ESTABLISHING YOUR COACHING DEVELOPMENT PLAN – Part Two

ESTABLISHING YOUR COACHING DEVELOPMENT PLAN – Part Two

Tom Izzo

This week I continue to explore avenues where coaches can develop their careers. Here are four avenues in which coaches can grow interpersonally:

• Establish a Coaching Mentor – Being around a successful head coach, as well as experienced assistants, are extremely beneficial to coaches at all stages of their careers. Unfortunately, not all coaches are great mentors but a young coach can try to put himself in a situation where his boss is a great mentor. When seeking that first, and successive, assistant coaching jobs young coaches should look for a head coach who makes a commitment to developing his staff and not just his players. Tom Izzo is a great example of a coach who commits to developing his assistants. Several of Izzo’s former assistants are now head coaches.

• Clinics – You rarely have the opportunity to go to one place where many coaches will be available to talk about some aspect of your sport. If you have an opportunity to attend a clinic, I highly suggest it. One of my first clinics was a Nike Coaches’ Clinic in Pittsburgh. There were great coaches, mostly from the college level, and I learned a ton that helped influence me as a young coach. Many college programs, national and local coaches’ associations, and even some corporate organizations (like Nike) run coaching clinics.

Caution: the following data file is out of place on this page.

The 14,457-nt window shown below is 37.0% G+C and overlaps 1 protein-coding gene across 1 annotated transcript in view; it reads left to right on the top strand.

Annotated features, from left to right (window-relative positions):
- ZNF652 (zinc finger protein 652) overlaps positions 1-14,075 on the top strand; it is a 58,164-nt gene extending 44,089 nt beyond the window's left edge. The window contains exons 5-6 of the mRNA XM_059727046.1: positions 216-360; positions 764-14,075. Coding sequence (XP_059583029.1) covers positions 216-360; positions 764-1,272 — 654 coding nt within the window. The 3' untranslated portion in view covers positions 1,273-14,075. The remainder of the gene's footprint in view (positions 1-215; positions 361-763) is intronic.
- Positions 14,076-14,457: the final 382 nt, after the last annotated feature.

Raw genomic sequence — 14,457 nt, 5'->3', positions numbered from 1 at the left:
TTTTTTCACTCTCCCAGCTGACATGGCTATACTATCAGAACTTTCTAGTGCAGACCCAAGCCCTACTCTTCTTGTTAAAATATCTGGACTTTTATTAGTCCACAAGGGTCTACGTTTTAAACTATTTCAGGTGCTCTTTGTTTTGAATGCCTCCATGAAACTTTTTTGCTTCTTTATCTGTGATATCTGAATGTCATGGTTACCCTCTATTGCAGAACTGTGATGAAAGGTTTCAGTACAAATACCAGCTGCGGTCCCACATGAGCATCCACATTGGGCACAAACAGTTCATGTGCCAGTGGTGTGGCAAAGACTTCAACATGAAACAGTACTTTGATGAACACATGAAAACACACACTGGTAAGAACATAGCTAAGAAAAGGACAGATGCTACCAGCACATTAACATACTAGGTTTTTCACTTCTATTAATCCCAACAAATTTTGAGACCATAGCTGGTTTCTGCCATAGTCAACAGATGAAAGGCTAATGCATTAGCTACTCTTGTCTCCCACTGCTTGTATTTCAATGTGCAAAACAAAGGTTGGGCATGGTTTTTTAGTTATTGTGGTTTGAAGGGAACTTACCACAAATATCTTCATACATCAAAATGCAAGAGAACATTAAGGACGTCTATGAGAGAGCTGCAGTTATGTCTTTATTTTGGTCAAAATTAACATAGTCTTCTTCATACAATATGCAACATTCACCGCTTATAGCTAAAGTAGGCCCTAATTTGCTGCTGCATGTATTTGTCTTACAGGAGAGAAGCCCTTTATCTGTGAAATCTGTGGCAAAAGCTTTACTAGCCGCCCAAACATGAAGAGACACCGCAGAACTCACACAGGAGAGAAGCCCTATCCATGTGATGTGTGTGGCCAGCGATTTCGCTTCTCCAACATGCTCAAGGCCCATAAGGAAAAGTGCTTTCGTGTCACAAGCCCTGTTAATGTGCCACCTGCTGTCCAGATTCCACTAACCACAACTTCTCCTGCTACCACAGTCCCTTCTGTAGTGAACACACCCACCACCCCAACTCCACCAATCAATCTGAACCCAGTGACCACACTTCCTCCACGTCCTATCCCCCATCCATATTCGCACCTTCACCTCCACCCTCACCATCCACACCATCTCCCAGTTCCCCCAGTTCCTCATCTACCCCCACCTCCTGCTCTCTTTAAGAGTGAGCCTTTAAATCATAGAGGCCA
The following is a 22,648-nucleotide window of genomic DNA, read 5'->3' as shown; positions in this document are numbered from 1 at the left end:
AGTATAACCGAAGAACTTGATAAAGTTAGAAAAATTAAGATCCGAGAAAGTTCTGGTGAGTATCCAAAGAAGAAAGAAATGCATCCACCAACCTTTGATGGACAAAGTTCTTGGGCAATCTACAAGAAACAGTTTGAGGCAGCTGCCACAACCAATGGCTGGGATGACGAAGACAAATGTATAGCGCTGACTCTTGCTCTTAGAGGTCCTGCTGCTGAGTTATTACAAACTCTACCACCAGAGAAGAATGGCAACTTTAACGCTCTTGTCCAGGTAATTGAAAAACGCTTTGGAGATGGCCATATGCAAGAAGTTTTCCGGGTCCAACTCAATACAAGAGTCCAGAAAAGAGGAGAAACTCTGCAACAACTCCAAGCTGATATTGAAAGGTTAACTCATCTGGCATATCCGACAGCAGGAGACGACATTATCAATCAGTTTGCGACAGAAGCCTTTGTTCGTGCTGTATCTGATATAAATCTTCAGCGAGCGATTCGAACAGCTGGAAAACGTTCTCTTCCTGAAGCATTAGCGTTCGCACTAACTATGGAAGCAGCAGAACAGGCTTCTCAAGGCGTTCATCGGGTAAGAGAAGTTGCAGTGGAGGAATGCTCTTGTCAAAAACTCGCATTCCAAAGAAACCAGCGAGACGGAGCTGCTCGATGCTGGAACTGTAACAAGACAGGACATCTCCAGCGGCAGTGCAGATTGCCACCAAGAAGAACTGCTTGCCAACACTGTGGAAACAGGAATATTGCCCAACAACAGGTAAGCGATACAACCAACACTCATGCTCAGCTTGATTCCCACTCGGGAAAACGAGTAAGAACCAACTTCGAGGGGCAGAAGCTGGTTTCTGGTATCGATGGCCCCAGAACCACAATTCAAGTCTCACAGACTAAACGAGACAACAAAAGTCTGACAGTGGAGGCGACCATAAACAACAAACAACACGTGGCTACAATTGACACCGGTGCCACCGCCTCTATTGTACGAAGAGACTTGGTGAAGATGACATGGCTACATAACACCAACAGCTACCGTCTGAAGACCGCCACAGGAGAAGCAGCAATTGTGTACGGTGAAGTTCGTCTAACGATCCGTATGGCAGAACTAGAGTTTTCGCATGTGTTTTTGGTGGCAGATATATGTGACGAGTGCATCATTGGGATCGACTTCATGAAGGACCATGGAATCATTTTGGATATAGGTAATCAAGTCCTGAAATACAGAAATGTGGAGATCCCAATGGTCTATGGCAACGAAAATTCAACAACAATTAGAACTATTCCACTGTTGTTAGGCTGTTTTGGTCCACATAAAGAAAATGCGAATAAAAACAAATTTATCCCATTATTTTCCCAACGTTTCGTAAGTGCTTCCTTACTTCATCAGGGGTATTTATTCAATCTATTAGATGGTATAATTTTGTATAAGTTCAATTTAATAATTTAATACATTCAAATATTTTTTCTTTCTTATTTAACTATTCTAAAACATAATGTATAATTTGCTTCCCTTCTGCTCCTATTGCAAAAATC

• Coaches’ Roundtables – These are probably less common than other development strategies but can be worthwhile. It may be a good idea to invite some of your coaching friends from different levels of competition to just sit down and toss around different ideas. Invite coaches with a diverse coaching background. If you’re a basketball coach who plays all man-to-man defense, invite coaches who play mostly zone. If you’re a football coach who uses a pro-style offensive attack, invite coaches who run a spread formation.

• Books – An oldie, but goody. I prefer reading coaching books that are about coaching philosophy. Growing up in Indiana, I have some great, older Bob Knight stuff. There are some great Dean Smith books. And, of course, there is more great stuff from John Wooden than anyone. I like to not only read about successful coaches and coaching strategies in books, but other successful leaders. John Maxwell is my favorite leadership author. He is fantastic. He ties in a lot of stories from sports into his wide array of leadership books. Don’t hesitate to read about successful coaches in other sports, as well. I have learned more about motivation from Lou Holtz than I have anyone.

Question: How do you use other people or sources to develop your coaching skills?

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